The first publication from Duke CTSI's COVID research study based at Duke Kannapolis appears in the July 31 special issue of Diagnostics, an open access journal by MDPI. The article summarizes a pilot study with a sub-group of 100 participants in the MURDOCK Cabarrus County COVID-19 Prevalence and Immunity (C3PI) Study.
The pilot evaluated a medical device that allows participants to attempt to collect their own capillary blood sample for COVID-19 antibody testing. In a comparison of blood samples self-collected by participants and collected by study staff, the differences in antibody test results were not significant, indicating that the assay sensitivity using the device specimen was equivalent to that using routine phlebotomy.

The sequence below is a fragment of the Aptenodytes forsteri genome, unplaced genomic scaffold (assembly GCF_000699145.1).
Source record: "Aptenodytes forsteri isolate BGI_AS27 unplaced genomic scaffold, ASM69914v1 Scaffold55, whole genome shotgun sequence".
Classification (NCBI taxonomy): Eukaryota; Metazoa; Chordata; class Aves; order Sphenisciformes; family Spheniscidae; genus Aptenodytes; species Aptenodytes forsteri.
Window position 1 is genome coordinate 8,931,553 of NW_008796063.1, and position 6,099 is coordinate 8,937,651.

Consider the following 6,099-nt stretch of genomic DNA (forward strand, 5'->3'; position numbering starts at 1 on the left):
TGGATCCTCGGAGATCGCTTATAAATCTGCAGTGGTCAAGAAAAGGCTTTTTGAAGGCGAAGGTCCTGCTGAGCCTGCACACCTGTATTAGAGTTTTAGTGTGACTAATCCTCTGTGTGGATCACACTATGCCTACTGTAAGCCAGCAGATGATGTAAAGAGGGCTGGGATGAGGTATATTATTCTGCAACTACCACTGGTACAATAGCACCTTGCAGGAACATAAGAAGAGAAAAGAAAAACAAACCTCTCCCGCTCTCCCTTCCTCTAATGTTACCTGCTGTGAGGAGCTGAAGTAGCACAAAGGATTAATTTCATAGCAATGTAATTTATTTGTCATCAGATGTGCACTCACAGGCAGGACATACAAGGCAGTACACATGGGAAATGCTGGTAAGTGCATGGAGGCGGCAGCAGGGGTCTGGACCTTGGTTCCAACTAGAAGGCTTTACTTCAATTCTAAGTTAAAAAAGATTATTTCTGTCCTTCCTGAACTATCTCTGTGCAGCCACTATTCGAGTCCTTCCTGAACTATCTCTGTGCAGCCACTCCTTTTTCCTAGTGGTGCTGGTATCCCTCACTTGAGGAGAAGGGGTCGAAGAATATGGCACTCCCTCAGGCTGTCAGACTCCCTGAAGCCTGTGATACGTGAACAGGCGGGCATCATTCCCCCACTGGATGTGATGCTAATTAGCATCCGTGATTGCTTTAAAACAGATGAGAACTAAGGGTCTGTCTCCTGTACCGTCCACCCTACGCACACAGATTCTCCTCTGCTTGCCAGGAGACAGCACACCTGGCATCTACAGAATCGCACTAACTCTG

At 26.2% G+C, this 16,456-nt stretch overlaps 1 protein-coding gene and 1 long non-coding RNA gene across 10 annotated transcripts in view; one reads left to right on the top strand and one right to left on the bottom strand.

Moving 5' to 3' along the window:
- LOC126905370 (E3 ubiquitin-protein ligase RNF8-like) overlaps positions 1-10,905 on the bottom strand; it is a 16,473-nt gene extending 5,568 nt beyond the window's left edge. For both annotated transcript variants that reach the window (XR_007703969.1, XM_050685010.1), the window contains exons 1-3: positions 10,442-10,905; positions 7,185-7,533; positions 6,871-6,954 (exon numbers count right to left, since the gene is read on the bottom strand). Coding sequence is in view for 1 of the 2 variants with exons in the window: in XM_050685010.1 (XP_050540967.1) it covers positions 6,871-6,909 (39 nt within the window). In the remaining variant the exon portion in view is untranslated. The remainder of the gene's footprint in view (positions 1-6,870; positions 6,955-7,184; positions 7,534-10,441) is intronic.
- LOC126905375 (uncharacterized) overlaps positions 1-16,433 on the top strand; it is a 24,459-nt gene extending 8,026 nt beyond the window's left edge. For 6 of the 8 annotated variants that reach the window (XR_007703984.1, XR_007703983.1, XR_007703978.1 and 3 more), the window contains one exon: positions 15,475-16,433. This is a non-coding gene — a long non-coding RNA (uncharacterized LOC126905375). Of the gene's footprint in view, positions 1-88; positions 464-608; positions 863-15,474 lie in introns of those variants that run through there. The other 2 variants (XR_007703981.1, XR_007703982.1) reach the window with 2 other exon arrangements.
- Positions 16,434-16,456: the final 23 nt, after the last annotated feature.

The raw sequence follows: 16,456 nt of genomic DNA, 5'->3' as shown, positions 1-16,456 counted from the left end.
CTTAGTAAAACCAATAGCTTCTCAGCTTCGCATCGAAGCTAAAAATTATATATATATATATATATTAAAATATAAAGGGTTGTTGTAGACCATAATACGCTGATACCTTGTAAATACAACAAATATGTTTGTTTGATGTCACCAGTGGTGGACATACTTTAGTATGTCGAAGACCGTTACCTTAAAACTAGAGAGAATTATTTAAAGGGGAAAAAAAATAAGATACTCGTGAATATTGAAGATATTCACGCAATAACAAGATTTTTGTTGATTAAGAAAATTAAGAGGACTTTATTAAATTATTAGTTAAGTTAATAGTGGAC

A partnership with the N.C. Department of Health and Human Services, C3PI followed the health and well-being of more than 1,400 participants for nearly 18 months to examine how the pandemic affected them and their households and to understand COVID-19 prevalence and immunity in the community and monitor the disease over time.
The journal article reflects the deep collaboration of C3PI, with co-authors representing the Duke Global Health Institute, Duke Clinical Research Institute, Duke Human Vaccine Institute, Center for Applied Genomics and Precision Medicine, and multiple departments in addition to CTSI. The C3PI study was led by PI L. Kristin Newby, MD, MHS, and co-PI Chris Woods, MD, MPH.